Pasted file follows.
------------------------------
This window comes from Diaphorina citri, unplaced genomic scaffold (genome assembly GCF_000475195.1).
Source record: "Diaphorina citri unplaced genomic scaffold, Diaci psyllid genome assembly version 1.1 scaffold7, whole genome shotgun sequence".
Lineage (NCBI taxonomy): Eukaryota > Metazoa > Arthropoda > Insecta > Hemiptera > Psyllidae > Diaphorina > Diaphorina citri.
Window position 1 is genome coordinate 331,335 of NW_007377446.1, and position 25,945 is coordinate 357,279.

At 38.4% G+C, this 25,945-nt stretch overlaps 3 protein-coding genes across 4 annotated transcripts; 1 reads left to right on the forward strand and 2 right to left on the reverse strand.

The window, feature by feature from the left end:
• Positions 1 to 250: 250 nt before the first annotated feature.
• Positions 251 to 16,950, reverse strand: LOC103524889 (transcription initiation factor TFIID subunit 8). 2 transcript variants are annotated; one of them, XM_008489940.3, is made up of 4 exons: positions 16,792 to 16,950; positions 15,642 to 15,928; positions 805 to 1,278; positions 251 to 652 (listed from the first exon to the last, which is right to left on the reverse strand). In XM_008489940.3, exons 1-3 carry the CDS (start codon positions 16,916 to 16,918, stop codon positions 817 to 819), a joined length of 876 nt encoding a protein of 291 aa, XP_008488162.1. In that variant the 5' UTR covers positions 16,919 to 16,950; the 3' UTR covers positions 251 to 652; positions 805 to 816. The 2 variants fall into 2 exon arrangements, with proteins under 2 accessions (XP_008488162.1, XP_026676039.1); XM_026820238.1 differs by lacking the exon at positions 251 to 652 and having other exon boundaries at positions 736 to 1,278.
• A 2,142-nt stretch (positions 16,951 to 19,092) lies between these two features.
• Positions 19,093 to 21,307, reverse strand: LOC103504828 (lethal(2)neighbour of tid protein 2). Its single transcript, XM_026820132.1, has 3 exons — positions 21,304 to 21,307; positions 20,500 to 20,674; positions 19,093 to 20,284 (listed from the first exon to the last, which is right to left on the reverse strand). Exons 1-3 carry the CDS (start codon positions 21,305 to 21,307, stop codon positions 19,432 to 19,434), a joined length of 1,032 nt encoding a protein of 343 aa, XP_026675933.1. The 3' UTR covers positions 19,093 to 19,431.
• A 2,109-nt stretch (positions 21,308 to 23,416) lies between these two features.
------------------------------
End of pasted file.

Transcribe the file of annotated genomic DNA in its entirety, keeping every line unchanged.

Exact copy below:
This window comes from Diaphorina citri, unplaced genomic scaffold (genome assembly GCF_000475195.1).
Source record: "Diaphorina citri unplaced genomic scaffold, Diaci psyllid genome assembly version 1.1 scaffold7, whole genome shotgun sequence".
Lineage (NCBI taxonomy): Eukaryota > Metazoa > Arthropoda > Insecta > Hemiptera > Psyllidae > Diaphorina > Diaphorina citri.
Window position 1 is genome coordinate 331,335 of NW_007377446.1, and position 25,945 is coordinate 357,279.

At 38.4% G+C, this 25,945-nt stretch overlaps 3 protein-coding genes across 4 annotated transcripts; 1 reads left to right on the forward strand and 2 right to left on the reverse strand.

The window, feature by feature from the left end:
• Positions 1 to 250: 250 nt before the first annotated feature.
• Positions 251 to 16,950, reverse strand: LOC103524889 (transcription initiation factor TFIID subunit 8). 2 transcript variants are annotated; one of them, XM_008489940.3, is made up of 4 exons: positions 16,792 to 16,950; positions 15,642 to 15,928; positions 805 to 1,278; positions 251 to 652 (listed from the first exon to the last, which is right to left on the reverse strand). In XM_008489940.3, exons 1-3 carry the CDS (start codon positions 16,916 to 16,918, stop codon positions 817 to 819), a joined length of 876 nt encoding a protein of 291 aa, XP_008488162.1. In that variant the 5' UTR covers positions 16,919 to 16,950; the 3' UTR covers positions 251 to 652; positions 805 to 816. The 2 variants fall into 2 exon arrangements, with proteins under 2 accessions (XP_008488162.1, XP_026676039.1); XM_026820238.1 differs by lacking the exon at positions 251 to 652 and having other exon boundaries at positions 736 to 1,278.
• A 2,142-nt stretch (positions 16,951 to 19,092) lies between these two features.
• Positions 19,093 to 21,307, reverse strand: LOC103504828 (lethal(2)neighbour of tid protein 2). Its single transcript, XM_026820132.1, has 3 exons — positions 21,304 to 21,307; positions 20,500 to 20,674; positions 19,093 to 20,284 (listed from the first exon to the last, which is right to left on the reverse strand). Exons 1-3 carry the CDS (start codon positions 21,305 to 21,307, stop codon positions 19,432 to 19,434), a joined length of 1,032 nt encoding a protein of 343 aa, XP_026675933.1. The 3' UTR covers positions 19,093 to 19,431.
• A 2,109-nt stretch (positions 21,308 to 23,416) lies between these two features.